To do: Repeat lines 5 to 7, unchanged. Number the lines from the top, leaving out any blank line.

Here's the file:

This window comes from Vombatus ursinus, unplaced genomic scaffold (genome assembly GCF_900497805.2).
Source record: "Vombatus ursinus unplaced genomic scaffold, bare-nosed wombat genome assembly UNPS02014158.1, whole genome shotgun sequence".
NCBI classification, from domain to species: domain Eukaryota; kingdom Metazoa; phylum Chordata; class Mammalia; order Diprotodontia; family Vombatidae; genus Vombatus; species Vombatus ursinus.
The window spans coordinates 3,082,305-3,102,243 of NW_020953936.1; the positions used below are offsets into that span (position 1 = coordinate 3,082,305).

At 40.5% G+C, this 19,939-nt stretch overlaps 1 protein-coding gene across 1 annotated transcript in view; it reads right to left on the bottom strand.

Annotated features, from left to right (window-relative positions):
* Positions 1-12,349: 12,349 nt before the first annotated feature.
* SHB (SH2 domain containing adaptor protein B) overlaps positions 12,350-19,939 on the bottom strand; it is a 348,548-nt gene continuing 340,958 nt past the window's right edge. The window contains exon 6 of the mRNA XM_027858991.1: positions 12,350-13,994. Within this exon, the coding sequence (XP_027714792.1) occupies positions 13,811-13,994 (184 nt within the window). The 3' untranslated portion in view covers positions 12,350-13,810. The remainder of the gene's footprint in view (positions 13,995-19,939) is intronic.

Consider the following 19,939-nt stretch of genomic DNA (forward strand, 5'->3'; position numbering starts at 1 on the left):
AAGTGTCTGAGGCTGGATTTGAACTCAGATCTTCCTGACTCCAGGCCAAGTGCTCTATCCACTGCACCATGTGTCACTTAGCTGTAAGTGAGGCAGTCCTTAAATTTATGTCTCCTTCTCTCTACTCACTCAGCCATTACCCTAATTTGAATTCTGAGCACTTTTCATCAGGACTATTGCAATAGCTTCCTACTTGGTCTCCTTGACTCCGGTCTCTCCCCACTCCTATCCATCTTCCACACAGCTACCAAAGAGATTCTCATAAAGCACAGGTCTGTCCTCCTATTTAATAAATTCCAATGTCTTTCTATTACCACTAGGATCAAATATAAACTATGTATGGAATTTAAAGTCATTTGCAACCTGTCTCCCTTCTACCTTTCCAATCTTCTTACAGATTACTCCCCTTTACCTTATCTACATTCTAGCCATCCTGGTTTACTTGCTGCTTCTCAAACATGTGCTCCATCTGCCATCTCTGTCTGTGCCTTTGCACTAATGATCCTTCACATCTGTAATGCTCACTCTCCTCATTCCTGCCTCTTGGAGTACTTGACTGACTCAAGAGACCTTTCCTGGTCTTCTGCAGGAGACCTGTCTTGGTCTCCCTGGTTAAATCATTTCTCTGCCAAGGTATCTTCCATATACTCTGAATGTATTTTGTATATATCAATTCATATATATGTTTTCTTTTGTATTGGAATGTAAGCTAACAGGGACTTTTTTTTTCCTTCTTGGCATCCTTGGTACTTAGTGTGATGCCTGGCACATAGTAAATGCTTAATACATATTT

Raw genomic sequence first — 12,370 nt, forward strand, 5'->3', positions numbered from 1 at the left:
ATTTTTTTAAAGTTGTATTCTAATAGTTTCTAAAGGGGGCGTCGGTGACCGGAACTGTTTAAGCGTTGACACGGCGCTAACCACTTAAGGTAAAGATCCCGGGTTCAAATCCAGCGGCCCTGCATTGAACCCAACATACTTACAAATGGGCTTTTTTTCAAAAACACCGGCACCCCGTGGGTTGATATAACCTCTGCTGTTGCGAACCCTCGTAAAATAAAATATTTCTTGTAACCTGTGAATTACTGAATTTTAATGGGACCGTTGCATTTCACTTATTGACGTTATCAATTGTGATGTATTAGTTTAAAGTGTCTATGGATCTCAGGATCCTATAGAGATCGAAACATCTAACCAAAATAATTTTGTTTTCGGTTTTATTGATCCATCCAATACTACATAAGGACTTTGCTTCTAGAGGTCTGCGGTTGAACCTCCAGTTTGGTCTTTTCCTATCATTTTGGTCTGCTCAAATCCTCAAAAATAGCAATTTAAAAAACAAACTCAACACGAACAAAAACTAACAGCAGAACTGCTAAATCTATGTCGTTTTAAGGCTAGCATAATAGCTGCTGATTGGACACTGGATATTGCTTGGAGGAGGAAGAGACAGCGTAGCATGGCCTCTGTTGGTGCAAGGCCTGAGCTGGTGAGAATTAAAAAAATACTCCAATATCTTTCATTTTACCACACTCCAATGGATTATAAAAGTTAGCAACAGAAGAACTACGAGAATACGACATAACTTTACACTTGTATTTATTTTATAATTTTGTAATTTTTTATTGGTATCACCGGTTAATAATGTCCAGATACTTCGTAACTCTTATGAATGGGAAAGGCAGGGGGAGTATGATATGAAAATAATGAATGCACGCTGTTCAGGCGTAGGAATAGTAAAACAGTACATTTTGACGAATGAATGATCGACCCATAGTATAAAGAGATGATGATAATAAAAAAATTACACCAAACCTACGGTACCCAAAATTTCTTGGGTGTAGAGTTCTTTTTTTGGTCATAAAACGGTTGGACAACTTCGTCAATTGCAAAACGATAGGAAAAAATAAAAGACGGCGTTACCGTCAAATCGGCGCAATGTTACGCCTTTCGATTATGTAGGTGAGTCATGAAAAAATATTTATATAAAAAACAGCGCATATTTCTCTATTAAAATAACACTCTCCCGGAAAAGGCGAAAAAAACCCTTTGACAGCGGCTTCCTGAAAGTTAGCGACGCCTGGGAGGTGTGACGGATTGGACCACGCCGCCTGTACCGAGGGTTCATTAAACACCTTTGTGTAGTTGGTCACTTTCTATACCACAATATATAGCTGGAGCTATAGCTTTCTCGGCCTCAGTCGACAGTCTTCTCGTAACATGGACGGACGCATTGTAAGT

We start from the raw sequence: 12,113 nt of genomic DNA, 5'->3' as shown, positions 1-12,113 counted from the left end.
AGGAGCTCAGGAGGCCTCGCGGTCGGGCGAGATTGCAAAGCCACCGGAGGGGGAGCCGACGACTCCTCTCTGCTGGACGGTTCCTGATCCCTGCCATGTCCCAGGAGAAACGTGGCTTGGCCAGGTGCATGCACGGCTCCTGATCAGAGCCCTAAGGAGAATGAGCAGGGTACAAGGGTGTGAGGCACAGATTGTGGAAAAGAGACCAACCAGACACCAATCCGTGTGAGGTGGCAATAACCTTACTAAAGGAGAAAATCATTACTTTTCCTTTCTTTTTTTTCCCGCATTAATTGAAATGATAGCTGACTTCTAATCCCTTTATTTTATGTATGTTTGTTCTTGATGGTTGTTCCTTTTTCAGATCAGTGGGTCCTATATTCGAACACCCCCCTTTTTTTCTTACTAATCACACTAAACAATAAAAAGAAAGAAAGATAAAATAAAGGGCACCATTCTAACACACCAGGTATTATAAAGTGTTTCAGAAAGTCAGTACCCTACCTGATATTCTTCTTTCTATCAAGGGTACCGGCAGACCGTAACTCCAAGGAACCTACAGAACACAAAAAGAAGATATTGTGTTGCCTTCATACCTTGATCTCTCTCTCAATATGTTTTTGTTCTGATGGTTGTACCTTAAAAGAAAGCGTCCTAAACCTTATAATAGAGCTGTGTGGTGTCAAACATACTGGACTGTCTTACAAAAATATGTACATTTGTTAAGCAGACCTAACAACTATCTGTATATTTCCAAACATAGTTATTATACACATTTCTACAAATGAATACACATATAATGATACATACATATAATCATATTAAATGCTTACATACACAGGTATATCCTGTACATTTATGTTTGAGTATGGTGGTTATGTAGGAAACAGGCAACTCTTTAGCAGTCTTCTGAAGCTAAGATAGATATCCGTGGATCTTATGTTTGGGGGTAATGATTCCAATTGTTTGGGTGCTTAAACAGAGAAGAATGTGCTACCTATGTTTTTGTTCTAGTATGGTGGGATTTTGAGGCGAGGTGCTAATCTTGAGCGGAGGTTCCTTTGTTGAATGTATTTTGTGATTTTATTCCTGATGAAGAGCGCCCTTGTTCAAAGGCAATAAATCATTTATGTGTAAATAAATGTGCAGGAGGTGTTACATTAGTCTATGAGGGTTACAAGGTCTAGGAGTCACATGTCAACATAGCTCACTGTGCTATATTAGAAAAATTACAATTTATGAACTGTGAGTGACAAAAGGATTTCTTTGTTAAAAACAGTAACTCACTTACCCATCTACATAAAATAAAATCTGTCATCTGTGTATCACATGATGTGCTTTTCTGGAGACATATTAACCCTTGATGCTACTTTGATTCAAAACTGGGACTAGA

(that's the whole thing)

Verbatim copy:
At 40.5% G+C, this 19,939-nt stretch overlaps 1 protein-coding gene across 1 annotated transcript in view; it reads right to left on the bottom strand.

Annotated features, from left to right (window-relative positions):
* Positions 1-12,349: 12,349 nt before the first annotated feature.